Voting machines tested ahead of Election Day

The machines are kept in storage until the next election. / Allen Carter

Election Day is coming up fast, but there's still some work to be done to make sure all the voting machines will be ready.

Politicians aren't the only ones gearing up for Election Day. Tuesday was a big day for Dougherty County voting and elections officials.

Making sure those touch screen voting machines are in working order before November eighth.

"They come in and set up all the voting equipment that's going to be used at the polling places, as well as the absentee in person voters as well as the mail out ballots," said Elections supervisor Ginger Nickerson.

Even though the general election is more than a month away, these machines will need to be ready, because the first votes will start coming in this month.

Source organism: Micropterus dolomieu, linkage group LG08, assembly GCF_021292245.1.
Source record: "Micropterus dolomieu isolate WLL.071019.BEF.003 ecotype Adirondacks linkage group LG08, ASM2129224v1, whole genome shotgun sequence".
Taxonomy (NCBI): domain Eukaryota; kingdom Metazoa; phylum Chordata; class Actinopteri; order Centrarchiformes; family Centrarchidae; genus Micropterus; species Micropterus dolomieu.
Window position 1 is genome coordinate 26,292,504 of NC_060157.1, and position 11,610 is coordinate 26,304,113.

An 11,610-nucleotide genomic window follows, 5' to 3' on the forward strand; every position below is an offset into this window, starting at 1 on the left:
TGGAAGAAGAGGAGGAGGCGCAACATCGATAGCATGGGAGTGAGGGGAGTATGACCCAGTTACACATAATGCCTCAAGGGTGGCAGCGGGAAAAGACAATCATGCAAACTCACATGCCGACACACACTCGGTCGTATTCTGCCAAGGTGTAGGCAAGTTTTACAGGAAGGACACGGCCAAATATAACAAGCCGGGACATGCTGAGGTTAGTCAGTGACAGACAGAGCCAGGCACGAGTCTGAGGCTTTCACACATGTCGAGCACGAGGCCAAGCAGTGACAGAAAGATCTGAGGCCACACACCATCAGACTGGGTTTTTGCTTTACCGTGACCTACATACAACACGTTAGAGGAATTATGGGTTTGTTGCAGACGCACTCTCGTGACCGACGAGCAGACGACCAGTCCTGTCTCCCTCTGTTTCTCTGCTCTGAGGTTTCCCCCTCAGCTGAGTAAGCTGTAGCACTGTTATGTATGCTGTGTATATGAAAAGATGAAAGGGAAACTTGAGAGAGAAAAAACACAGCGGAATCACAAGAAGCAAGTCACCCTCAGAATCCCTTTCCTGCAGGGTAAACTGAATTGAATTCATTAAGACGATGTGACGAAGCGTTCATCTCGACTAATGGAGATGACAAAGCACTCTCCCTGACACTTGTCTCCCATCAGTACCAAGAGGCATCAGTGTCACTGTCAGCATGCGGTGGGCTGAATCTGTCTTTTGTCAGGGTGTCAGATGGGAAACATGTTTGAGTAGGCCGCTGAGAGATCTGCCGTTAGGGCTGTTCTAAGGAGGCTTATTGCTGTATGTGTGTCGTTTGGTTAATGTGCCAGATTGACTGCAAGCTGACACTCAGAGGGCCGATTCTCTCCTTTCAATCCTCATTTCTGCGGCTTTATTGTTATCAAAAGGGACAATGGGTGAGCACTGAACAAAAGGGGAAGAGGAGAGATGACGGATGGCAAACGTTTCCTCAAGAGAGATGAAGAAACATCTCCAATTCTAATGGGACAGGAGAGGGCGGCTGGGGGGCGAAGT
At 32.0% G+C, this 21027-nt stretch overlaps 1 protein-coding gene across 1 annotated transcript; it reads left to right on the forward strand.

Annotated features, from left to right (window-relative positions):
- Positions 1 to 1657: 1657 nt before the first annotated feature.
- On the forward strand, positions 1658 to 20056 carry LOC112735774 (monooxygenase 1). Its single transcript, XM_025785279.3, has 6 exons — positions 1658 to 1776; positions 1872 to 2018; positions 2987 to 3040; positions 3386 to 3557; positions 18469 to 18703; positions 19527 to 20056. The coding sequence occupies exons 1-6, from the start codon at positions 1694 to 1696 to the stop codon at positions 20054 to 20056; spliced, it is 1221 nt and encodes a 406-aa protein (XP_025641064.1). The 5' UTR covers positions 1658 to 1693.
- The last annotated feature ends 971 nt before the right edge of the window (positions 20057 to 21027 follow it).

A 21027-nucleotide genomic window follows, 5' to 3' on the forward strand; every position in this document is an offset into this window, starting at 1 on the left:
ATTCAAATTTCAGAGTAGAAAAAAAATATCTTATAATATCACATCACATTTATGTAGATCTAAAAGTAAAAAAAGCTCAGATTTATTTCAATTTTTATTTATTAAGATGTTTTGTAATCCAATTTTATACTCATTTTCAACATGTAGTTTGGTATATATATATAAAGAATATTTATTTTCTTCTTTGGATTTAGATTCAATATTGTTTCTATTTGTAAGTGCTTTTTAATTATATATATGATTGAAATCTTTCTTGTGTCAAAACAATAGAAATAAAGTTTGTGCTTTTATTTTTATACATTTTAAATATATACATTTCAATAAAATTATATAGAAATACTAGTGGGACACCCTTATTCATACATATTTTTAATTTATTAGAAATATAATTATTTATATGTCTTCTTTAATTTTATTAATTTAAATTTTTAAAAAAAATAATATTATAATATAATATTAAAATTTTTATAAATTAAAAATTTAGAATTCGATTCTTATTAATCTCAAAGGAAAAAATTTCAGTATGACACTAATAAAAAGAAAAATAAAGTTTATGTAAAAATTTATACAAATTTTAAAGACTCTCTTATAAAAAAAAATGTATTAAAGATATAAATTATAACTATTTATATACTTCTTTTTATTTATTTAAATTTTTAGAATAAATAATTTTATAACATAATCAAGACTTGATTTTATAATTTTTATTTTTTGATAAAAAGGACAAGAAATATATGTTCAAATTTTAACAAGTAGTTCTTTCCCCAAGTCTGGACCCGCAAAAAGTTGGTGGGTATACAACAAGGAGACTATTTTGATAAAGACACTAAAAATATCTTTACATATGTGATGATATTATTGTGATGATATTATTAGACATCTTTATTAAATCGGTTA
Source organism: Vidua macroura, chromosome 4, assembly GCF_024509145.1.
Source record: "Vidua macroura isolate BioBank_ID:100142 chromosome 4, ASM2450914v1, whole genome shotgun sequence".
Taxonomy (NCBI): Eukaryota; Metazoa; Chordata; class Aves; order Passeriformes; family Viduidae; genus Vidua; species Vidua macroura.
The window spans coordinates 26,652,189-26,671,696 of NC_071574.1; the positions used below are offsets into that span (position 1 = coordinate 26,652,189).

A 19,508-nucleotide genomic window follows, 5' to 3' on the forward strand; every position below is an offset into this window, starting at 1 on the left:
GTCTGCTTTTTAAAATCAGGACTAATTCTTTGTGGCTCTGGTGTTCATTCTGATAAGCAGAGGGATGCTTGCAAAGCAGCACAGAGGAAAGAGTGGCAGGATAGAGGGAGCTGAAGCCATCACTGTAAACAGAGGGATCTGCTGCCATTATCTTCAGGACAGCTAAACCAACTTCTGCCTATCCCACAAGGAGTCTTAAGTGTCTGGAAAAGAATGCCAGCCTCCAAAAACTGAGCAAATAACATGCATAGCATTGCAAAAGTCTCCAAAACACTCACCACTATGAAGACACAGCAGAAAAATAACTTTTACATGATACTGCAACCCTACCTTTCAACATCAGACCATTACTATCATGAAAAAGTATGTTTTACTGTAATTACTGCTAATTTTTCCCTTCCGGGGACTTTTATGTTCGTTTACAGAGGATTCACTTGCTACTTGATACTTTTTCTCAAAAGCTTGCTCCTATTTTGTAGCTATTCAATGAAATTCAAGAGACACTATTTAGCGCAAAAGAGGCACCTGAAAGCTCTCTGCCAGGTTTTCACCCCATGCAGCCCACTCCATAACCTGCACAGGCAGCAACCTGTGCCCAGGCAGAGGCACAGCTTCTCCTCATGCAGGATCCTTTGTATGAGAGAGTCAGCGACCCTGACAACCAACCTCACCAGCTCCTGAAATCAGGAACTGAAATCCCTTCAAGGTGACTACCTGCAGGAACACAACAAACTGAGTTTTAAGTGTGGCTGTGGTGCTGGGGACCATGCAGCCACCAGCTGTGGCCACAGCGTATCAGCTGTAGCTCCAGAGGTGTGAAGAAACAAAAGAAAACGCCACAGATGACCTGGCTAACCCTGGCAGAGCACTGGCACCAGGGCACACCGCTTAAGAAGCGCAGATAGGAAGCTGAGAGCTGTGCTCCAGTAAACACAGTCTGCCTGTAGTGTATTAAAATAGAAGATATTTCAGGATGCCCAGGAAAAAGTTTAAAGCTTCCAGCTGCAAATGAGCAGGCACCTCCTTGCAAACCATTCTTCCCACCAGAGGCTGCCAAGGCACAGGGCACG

"Early voting does begin on October 17 in our office and we attempt to do it early. The earlier the better because it is testing. So you want to make sure the equipment is functioning and everything is going to be up and running for Election Day," said Nickerson.

Preparation isn't easy. Elections officials work all afternoon, testing each one of the machine to make sure the ballots were accurate before they went to the individual polling stations.

"We don't know exactly how many we'll be able to do today. We have a total of 178 machines to go out to the 28 different precincts," said Tekita Horner of the elections office.

Obviously you want to make sure each machine is working and turns on. But because they're all going to different precincts, each one has to be loaded with an individual ballot based on what city ward it's going to. Then they're all locked and sealed until they get to their voting precincts.

"We don't want to give any suggestion that we are trying to fix anything to make it any different then what the voter make it. And we're meticulous about that," said Nickerson.

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